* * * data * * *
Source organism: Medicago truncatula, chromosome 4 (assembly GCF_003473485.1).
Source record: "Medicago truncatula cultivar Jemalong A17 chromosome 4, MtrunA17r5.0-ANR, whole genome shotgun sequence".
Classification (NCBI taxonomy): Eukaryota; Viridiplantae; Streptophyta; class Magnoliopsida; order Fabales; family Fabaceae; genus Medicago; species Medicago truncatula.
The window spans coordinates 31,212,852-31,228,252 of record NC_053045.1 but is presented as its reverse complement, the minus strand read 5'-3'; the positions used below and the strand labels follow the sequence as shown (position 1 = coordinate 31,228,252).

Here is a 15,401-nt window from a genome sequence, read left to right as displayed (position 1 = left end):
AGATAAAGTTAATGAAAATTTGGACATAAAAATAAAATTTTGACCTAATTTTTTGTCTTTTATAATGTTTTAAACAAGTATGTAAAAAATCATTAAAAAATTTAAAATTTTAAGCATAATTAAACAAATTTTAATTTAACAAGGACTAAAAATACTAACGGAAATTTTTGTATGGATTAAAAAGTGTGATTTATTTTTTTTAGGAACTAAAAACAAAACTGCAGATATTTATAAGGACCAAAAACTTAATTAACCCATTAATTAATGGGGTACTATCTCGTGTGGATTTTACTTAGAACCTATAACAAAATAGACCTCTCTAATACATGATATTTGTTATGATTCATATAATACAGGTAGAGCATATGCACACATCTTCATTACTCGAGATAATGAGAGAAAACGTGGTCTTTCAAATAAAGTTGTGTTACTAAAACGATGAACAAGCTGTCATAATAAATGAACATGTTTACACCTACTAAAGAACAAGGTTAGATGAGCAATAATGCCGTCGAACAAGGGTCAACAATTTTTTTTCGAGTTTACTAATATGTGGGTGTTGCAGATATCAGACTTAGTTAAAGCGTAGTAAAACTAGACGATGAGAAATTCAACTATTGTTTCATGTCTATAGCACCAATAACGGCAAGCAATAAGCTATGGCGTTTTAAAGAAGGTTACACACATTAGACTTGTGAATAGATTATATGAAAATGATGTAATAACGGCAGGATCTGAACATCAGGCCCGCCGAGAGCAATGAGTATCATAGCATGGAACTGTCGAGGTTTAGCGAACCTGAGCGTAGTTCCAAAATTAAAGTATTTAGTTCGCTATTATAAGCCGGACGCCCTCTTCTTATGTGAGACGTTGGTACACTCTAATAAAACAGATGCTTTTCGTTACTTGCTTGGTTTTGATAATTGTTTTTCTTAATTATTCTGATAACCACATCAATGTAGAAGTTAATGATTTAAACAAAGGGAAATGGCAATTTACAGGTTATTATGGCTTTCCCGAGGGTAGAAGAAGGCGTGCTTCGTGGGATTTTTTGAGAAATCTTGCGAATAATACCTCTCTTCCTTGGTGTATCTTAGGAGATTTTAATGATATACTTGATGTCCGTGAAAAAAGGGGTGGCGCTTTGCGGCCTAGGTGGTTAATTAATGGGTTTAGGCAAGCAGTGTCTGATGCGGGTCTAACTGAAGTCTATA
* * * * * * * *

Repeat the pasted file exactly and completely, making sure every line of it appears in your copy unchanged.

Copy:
Source organism: Medicago truncatula, chromosome 4 (assembly GCF_003473485.1).
Source record: "Medicago truncatula cultivar Jemalong A17 chromosome 4, MtrunA17r5.0-ANR, whole genome shotgun sequence".
Classification (NCBI taxonomy): Eukaryota; Viridiplantae; Streptophyta; class Magnoliopsida; order Fabales; family Fabaceae; genus Medicago; species Medicago truncatula.
The window spans coordinates 31,212,852-31,228,252 of record NC_053045.1 but is presented as its reverse complement, the minus strand read 5'-3'; the positions used below and the strand labels follow the sequence as shown (position 1 = coordinate 31,228,252).

Here is a 15,401-nt window from a genome sequence, read left to right as displayed (position 1 = left end):
AGATAAAGTTAATGAAAATTTGGACATAAAAATAAAATTTTGACCTAATTTTTTGTCTTTTATAATGTTTTAAACAAGTATGTAAAAAATCATTAAAAAATTTAAAATTTTAAGCATAATTAAACAAATTTTAATTTAACAAGGACTAAAAATACTAACGGAAATTTTTGTATGGATTAAAAAGTGTGATTTATTTTTTTTAGGAACTAAAAACAAAACTGCAGATATTTATAAGGACCAAAAACTTAATTAACCCATTAATTAATGGGGTACTATCTCGTGTGGATTTTACTTAGAACCTATAACAAAATAGACCTCTCTAATACATGATATTTGTTATGATTCATATAATACAGGTAGAGCATATGCACACATCTTCATTACTCGAGATAATGAGAGAAAACGTGGTCTTTCAAATAAAGTTGTGTTACTAAAACGATGAACAAGCTGTCATAATAAATGAACATGTTTACACCTACTAAAGAACAAGGTTAGATGAGCAATAATGCCGTCGAACAAGGGTCAACAATTTTTTTTCGAGTTTACTAATATGTGGGTGTTGCAGATATCAGACTTAGTTAAAGCGTAGTAAAACTAGACGATGAGAAATTCAACTATTGTTTCATGTCTATAGCACCAATAACGGCAAGCAATAAGCTATGGCGTTTTAAAGAAGGTTACACACATTAGACTTGTGAATAGATTATATGAAAATGATGTAATAACGGCAGGATCTGAACATCAGGCCCGCCGAGAGCAATGAGTATCATAGCATGGAACTGTCGAGGTTTAGCGAACCTGAGCGTAGTTCCAAAATTAAAGTATTTAGTTCGCTATTATAAGCCGGACGCCCTCTTCTTATGTGAGACGTTGGTACACTCTAATAAAACAGATGCTTTTCGTTACTTGCTTGGTTTTGATAATTGTTTTTCTTAATTATTCTGATAACCACATCAATGTAGAAGTTAATGATTTAAACAAAGGGAAATGGCAATTTACAGGTTATTATGGCTTTCCCGAGGGTAGAAGAAGGCGTGCTTCGTGGGATTTTTTGAGAAATCTTGCGAATAATACCTCTCTTCCTTGGTGTATCTTAGGAGATTTTAATGATATACTTGATGTCCGTGAAAAAAGGGGTGGCGCTTTGCGGCCTAGGTGGTTAATTAATGGGTTTAGGCAAGCAGTGTCTGATGCGGGTCTAACTGAAGTCTATA